A Picture of Putin’s Nuclear Option

By Walter Pincus

Pulitzer Prize Winning Journalist Walter Pincus is a contributing senior national security columnist for The Cipher Brief. He spent forty years at The Washington Post, writing on topics that ranged from nuclear weapons to politics. He is the author of Blown to Hell: America's Deadly Betrayal of the Marshall Islanders. Pincus won an Emmy in 1981 and was the recipient of the Arthur Ross Award from the American Academy for Diplomacy in 2010.  He was also a team member for a Pulitzer Prize in 2002 and the George Polk Award in 1978.  

OPINION — Russian President Vladimir Putin, who has repeatedly threatened the use of his nuclear weapons and now has placed his nuclear deterrence forces on alert, should have accompanied his troops invading Ukraine last week, as they fought their way inside the 1,000 square-mile exclusion zone around the Chernobyl nuclear reactor complex.

From two miles away, he could have seen the vacant and decaying buildings of Pripyat, once home to 50,000 people. Or nine miles away, he could have observed the town of Chernobyl, where 12,000 once lived, but is now empty.

Both cities remain uninhabitable because of radioactivity from the fallout of Chernobyl’s nuclear reactor explosion 38-years ago.

Within Chernobyl’s radioactive exclusion zone, Putin would have had to face the long-time, destructive reality of any order he might give today to use nuclear weapons.

I think now is the time for Putin as well as the rest of us, to look seriously at the threat that nuclear weapons pose. The deadly destructive capabilities of modern weapons, and particularly nuclear ones, should keep any rational leader of a major nation from actually initiating offensive warfare against another country.

Putin so far has proved me wrong, at least at the conventional weapons level.

I was wrong to have believed the Russian lies over the last few months, from Putin on down, that the buildup of Russia’s military units on Ukraine’s border was for pressuring diplomatic concessions from Kyiv, the U.S., NATO and other European nations.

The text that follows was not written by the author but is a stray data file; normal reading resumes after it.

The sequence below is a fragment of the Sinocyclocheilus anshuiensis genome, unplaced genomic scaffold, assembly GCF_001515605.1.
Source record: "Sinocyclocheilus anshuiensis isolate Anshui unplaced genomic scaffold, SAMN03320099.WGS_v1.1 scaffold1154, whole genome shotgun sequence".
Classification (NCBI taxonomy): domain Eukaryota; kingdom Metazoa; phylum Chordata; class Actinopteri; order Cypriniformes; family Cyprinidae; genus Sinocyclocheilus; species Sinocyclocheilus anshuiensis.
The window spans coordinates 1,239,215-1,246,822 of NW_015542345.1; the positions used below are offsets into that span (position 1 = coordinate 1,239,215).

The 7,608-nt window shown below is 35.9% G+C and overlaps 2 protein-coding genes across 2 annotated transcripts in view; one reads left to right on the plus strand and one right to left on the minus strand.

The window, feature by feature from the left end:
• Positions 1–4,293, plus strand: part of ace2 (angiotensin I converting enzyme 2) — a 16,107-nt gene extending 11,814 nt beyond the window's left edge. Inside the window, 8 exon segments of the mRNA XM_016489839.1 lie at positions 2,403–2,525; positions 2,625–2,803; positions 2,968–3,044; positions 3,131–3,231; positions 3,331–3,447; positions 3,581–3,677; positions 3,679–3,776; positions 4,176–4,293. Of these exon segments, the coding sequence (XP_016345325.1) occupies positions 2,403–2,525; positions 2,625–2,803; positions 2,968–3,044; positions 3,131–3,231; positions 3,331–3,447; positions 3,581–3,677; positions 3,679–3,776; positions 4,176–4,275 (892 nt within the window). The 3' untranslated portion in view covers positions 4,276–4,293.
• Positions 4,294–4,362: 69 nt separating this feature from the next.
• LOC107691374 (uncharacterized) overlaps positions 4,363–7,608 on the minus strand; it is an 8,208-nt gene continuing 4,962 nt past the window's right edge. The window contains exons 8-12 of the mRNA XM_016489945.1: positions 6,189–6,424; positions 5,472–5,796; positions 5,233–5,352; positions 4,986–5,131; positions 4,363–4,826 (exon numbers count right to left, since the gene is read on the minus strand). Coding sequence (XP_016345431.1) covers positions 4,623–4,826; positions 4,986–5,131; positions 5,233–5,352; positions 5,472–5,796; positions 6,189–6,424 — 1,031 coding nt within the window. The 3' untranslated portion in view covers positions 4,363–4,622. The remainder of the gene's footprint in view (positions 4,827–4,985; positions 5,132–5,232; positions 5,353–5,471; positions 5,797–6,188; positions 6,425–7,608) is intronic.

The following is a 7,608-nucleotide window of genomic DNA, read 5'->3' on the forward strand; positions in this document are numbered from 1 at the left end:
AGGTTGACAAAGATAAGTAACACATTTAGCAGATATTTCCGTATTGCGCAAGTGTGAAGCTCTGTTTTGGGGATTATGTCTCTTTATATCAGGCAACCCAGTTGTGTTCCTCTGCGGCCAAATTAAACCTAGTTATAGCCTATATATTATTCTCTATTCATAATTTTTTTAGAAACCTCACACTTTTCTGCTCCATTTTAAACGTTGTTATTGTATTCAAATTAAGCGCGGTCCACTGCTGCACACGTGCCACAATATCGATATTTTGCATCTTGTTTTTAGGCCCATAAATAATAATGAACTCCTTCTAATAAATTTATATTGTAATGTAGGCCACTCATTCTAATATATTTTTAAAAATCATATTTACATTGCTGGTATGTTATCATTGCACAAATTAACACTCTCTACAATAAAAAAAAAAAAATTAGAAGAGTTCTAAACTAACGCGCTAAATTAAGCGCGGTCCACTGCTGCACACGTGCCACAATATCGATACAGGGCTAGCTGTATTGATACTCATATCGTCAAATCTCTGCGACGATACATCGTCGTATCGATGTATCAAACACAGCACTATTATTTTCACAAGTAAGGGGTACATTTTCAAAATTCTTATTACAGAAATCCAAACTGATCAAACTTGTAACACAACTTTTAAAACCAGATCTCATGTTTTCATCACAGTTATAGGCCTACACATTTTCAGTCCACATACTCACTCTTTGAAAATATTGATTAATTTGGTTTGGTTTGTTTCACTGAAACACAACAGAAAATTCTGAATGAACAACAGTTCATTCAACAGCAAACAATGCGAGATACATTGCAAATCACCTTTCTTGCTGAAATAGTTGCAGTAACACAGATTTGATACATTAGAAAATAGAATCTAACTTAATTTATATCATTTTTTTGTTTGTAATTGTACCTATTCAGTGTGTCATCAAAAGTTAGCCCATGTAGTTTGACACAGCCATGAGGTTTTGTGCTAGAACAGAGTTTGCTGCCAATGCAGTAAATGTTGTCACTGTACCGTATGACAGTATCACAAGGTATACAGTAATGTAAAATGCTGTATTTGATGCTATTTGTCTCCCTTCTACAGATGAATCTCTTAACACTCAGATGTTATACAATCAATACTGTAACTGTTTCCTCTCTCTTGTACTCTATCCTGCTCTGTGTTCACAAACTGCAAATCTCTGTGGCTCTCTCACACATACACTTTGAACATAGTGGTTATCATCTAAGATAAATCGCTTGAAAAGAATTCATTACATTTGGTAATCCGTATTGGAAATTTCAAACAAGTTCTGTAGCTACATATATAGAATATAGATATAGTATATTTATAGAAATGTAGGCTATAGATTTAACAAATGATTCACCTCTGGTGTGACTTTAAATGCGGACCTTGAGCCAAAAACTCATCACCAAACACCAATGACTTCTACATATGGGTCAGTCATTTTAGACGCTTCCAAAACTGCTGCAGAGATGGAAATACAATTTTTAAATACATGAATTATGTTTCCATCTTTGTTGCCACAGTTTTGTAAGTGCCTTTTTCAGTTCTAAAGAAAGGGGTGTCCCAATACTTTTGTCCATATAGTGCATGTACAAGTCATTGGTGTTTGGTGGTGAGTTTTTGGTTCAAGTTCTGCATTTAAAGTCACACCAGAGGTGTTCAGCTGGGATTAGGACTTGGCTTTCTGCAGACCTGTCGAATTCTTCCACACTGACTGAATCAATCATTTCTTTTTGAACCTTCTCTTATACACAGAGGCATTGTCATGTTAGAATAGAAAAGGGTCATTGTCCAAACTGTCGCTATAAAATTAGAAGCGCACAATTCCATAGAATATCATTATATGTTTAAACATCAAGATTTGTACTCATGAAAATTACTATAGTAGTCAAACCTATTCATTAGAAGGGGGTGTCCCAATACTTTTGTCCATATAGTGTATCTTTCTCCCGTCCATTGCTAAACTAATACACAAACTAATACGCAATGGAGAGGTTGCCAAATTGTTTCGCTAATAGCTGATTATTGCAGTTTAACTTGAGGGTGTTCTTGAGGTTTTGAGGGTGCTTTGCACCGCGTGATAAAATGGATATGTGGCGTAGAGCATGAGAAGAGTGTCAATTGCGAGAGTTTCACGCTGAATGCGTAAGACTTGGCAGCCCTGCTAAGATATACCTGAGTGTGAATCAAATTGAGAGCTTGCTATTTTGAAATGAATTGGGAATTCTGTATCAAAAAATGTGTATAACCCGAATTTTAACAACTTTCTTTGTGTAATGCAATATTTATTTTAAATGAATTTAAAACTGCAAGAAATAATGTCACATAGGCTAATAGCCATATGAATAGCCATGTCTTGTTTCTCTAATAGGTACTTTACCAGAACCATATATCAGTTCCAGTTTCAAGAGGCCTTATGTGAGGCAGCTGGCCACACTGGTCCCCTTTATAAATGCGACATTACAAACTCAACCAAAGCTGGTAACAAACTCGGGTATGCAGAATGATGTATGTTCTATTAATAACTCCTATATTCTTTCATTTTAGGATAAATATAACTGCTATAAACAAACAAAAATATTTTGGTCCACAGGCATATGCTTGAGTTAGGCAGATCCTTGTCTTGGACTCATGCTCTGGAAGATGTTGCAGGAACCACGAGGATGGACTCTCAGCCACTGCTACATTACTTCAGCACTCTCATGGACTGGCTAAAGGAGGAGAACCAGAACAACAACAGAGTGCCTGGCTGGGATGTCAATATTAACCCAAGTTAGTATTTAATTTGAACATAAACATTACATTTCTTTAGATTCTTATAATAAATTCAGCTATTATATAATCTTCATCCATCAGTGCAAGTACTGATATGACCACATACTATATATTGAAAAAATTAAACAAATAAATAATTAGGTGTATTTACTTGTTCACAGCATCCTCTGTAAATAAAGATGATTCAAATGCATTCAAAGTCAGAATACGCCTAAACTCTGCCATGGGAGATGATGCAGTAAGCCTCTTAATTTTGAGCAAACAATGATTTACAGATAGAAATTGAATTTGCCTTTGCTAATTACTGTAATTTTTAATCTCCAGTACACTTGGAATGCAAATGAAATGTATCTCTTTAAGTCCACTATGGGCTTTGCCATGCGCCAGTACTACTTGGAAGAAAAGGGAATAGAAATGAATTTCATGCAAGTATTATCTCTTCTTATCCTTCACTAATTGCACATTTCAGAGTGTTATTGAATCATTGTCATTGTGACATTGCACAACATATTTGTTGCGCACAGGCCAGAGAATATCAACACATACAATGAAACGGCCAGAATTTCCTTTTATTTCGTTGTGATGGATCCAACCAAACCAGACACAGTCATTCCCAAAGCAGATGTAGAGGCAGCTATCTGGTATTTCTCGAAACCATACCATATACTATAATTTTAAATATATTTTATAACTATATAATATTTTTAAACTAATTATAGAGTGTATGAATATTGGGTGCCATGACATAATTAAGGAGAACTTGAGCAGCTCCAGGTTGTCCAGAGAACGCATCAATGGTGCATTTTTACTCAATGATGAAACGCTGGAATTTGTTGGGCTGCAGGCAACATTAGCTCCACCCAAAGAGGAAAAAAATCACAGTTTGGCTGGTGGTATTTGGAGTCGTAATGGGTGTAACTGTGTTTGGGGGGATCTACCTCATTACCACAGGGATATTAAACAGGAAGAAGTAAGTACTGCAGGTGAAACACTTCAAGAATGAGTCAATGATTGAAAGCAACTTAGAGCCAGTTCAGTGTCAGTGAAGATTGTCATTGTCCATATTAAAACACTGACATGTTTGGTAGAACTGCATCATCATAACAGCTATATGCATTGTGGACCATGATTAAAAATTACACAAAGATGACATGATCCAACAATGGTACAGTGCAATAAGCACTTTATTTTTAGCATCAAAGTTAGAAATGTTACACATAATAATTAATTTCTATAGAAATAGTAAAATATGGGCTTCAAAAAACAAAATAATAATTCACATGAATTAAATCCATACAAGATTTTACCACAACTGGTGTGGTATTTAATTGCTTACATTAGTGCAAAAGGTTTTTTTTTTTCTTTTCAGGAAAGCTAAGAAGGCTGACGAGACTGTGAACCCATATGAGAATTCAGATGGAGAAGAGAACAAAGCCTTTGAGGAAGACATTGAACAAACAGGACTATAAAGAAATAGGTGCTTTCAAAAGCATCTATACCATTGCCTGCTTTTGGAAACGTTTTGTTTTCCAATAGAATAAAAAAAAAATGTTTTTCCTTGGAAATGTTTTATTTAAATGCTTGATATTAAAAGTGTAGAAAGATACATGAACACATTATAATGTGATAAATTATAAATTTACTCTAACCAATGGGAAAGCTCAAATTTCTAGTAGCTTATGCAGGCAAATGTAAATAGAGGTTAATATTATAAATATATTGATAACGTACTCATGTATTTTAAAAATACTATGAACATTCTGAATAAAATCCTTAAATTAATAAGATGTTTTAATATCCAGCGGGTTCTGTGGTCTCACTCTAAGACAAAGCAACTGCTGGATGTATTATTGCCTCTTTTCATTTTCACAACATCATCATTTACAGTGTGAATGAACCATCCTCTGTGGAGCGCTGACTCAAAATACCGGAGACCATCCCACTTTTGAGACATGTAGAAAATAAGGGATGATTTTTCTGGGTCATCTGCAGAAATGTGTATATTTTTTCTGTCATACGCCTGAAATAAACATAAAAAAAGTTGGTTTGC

Now, with the Russian invasion not going as planned, unity emerging in the West, economic sanctions starting to take their toll on Moscow’s economy, and unrest among Russians who suddenly realized they were at war, Putin on Sunday raised the alert level of his nuclear forces.

In a publicly-televised Sunday meeting with Defense Minister Sergei Shoigu and Chief of the General Staff Valery Gerasimov, Putin ordered them “to transfer the deterrence forces of the Russian army to a special mode of combat duty.”

In effect, that meant Russian nuclear forces – which normally are at a state of “constant,” the lowest of four alert levels – would move to “elevated,” status, still below “military danger,” and “full,” the more dangerous of the alert levels.

Putin tried to justify raising the alert level by saying, “Western countries aren’t only taking unfriendly actions against our country in the economic sphere, but top officials from leading NATO members made aggressive statements regarding our country.”

Previously, Putin’s threats to use nuclear weapons were based on military actions which threatened survival of the regime. On Sunday, he said that one reason he was raising the nuclear alert status was because of economic sanctions. Does he believe sanctions are threatening his survival?

It is clear that Putin knew such a step would be seen as a major escalation. He must have wanted it that way because on Sunday night, Russian state television led off with the anchor saying, “Russia’s nuclear potential is the most powerful in the world. Putin has warned: Don’t try to scare Russia.”

Looking back, it appears Putin has long had the nuclear threat in mind, even as he contemplated invading Ukraine.

Back on February 8, during his conversation with French President Emanuel Macron, who was trying to reopen diplomatic talks to head off an invasion of Ukraine, Putin made a reference to his nuclear weapons.

In explaining his demand that Ukraine be legally barred from joining NATO, Putin said, “Do you realize that if Ukraine joins NATO and decides to take Crimea back through military means, the European countries will automatically get drawn into a military conflict with Russia? Of course, NATO’s united potential and that of Russia are incomparable. We understand that, but we also understand that Russia is one of the world’s leading nuclear powers and is superior to many of those countries in terms of the number of modern nuclear force components.”

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Around that same time, during briefings of members of Congress, Director of National Intelligence Avril Hanes said Putin was moving Russia’s annual nuclear weapons exercises – normally held in the fall – to mid-February. U.S. intelligence analysts saw this as a not very subtle Putin reminder of Moscow’s nuclear capabilities.

Weeks later, on February 19, Putin went out of his way to publicize the exercise.